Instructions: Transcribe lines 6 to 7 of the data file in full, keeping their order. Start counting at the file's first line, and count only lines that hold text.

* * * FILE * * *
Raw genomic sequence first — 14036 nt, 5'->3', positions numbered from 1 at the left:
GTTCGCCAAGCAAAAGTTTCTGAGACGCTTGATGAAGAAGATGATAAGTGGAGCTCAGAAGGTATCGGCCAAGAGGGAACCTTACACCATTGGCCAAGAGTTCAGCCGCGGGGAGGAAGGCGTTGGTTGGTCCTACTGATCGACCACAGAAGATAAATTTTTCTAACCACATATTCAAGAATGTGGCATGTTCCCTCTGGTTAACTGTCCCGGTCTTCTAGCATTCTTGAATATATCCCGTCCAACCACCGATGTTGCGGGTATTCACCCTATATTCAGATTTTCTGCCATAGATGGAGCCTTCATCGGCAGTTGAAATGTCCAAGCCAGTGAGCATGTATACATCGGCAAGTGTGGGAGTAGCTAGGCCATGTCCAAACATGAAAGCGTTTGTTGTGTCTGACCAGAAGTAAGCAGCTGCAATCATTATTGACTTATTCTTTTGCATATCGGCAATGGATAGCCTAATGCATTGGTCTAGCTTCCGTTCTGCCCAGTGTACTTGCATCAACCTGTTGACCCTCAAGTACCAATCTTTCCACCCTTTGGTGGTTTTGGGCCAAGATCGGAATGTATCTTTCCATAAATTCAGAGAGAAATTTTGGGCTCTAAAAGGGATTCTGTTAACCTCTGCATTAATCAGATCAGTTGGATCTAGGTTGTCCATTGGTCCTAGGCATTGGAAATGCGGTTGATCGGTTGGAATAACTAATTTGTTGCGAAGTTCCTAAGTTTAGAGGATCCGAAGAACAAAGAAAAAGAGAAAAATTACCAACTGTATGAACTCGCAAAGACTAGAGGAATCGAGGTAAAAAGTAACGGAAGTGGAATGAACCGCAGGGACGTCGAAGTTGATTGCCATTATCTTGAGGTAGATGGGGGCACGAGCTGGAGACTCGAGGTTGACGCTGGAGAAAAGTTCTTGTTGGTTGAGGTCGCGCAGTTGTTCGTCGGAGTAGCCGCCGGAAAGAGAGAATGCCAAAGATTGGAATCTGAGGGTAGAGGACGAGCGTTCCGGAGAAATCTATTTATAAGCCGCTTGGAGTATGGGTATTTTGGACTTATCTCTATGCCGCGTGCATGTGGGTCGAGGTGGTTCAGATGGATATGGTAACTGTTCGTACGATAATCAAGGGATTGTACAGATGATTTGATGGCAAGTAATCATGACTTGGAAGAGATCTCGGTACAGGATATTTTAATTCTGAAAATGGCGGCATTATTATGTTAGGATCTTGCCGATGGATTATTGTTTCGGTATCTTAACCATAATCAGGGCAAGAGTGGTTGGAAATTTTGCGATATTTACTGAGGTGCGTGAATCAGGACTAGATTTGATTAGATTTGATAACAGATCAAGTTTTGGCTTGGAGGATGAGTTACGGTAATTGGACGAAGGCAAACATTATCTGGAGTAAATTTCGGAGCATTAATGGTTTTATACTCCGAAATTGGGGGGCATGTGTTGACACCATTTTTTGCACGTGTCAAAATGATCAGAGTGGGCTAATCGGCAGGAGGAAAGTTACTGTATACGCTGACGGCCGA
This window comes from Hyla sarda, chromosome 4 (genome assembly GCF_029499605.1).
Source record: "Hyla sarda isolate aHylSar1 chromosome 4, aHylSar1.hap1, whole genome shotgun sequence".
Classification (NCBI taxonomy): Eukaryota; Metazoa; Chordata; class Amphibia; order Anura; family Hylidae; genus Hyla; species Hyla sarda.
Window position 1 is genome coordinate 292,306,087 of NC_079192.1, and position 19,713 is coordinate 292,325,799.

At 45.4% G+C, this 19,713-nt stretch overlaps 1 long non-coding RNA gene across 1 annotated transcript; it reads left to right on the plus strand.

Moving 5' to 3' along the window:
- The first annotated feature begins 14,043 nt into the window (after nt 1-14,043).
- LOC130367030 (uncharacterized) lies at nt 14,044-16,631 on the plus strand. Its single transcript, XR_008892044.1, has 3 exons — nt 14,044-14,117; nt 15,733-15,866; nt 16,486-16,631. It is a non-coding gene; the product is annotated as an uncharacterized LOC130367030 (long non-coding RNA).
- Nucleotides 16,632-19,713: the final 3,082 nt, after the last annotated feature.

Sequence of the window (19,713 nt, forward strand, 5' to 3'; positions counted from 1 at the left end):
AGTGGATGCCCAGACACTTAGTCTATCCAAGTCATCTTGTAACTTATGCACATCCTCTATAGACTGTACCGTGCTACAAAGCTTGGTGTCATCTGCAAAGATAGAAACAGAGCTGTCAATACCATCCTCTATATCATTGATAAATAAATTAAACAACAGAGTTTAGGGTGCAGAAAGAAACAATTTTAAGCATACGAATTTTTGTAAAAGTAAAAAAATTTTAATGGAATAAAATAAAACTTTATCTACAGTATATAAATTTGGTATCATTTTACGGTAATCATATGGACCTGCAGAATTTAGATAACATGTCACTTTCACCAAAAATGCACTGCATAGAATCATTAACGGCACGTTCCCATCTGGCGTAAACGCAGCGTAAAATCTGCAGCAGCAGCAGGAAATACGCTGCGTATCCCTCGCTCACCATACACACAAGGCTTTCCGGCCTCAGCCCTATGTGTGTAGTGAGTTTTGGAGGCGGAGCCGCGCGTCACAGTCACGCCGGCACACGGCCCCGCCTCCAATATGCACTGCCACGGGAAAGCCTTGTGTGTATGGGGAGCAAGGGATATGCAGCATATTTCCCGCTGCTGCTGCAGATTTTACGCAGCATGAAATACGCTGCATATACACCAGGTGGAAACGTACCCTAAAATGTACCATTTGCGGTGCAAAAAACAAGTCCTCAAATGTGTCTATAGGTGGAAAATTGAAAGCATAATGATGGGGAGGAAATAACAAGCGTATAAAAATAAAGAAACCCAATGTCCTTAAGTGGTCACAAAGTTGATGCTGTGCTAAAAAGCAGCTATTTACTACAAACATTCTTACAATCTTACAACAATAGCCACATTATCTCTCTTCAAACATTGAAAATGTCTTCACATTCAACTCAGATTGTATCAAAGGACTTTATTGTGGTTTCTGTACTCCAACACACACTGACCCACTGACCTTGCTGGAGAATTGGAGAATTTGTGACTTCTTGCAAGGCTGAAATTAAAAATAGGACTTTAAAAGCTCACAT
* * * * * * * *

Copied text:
Window position 1 is genome coordinate 292,306,087 of NC_079192.1, and position 19,713 is coordinate 292,325,799.

At 45.4% G+C, this 19,713-nt stretch overlaps 1 long non-coding RNA gene across 1 annotated transcript; it reads left to right on the plus strand.